Twisted Wire

A weekly podcast on the tangled mess that is the Australian telecommunications industry

The need for more air

Wireless spectrum is being fought over by mobile providers, TV networks, emergency services and a myriad of other users.

Convergence: more than meets the eye

The government has launched an investigation into convergence, but its focus is on the impact of the internet on the media industry. Why has it singled out one industry?

Optus out to stop NBN scope creep

The National Broadband Network Company’s attempt to backhaul all traffic to interconnect in seven state capitals was a huge example of scope creep. It took the firm well beyond the realm of offering last-mile access. Do we need to look out for more?

Telstra drops pants, but shows little

Telstra’s half-yearly results last week showed the company can cut margins to acquire a lot of customers, but it didn’t offer any evidence of a successful longer-term strategy.

The rise of the Vodaphobe

It seems there might be an underclass of mobile phone user, those connected to the Vodafone network. But could the issues soon spread to other network providers?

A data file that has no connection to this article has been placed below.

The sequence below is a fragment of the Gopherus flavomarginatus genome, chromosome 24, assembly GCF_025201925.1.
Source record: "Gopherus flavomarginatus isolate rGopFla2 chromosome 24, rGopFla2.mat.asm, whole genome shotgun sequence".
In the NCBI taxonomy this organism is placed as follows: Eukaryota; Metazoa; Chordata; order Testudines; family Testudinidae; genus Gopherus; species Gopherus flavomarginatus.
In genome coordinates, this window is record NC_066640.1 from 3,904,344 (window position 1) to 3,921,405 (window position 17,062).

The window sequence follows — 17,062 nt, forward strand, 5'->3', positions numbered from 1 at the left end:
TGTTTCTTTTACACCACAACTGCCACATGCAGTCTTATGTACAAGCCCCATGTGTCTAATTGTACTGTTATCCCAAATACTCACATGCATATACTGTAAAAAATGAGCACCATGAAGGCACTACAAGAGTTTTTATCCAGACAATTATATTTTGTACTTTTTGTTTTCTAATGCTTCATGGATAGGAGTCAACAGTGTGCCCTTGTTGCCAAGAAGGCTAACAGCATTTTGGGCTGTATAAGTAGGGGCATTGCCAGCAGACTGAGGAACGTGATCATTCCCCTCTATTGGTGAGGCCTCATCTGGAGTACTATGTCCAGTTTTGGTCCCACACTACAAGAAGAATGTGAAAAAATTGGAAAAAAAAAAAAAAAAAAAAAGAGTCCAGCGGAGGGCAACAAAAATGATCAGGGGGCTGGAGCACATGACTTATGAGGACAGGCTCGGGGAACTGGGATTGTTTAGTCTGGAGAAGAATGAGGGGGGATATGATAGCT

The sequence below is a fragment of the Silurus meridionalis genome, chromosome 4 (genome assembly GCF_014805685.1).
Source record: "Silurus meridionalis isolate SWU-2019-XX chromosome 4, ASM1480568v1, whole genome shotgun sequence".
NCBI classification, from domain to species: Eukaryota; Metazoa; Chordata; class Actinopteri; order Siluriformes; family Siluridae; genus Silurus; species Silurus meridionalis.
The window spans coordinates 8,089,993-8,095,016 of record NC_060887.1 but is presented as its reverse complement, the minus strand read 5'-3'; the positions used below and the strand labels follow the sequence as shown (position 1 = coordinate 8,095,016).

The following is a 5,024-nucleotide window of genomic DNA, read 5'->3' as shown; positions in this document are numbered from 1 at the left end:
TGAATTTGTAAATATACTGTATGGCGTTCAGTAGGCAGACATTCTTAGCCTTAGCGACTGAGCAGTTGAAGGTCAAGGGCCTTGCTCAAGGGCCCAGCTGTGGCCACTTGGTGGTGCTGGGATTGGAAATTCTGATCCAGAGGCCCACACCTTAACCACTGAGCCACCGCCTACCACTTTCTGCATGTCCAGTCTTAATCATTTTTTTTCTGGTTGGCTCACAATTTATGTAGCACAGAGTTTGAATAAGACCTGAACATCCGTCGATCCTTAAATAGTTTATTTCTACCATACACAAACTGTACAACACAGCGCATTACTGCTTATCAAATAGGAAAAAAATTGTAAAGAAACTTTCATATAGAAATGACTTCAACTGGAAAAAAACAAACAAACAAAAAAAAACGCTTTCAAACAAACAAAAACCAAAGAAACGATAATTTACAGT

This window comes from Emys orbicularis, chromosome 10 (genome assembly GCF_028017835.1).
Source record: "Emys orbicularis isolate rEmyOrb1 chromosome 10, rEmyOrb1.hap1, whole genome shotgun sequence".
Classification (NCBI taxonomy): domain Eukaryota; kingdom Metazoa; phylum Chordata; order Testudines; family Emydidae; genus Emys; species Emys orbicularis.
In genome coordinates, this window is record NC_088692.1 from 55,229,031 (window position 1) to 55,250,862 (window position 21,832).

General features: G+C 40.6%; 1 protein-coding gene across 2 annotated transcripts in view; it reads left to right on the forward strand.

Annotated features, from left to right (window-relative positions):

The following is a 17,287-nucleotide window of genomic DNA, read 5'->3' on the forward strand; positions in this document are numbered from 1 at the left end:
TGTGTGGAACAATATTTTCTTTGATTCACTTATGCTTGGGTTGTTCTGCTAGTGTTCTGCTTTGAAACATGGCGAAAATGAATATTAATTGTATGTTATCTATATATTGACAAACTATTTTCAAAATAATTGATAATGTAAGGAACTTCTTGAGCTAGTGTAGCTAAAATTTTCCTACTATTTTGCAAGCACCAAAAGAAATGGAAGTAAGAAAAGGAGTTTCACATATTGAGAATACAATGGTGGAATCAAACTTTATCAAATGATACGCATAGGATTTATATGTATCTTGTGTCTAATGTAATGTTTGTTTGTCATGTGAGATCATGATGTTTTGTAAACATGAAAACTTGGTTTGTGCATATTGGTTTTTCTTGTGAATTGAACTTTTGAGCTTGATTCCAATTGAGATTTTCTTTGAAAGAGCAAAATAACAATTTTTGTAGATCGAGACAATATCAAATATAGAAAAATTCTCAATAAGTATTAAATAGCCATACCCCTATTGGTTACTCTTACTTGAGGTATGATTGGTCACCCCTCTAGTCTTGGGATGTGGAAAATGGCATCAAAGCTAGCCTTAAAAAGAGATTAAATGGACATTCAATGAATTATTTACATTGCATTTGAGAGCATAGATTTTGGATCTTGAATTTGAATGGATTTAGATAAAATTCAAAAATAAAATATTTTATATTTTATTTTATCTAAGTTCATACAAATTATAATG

Getting our phone numbers in order

Voice over IP has always challenged the convention of phone numbering plans. This week ACMA made a slight change to the rules, but there’s a lot more to do.

Revolutionary ideas 2: Budde, King, Malone

Telecommunications will change the way we live, with new behaviours and the merging of industries. And telcos, if they don’t change, could go the way of the dinosaurs.

Revolutionary ideas: Brooks and Bradlow

This week and next on Twisted Wire a variety of telecommunications experts give their views on how the industry will evolve. What changes will happen and how will telecommunications change the way we live?

Four telco priorities for 2011

Last year was a roller-coaster ride for the telco industry. We enter 2011 with a lot to sort out — all potentially destructive for the future of the industry.

NBN is too expensive at $80 retail average

Malcolm Turnbull says the NBN is offering no cut-price nirvana. He’s right — the average wholesale price of $52 could translate to a retail price of around $80 to $85.

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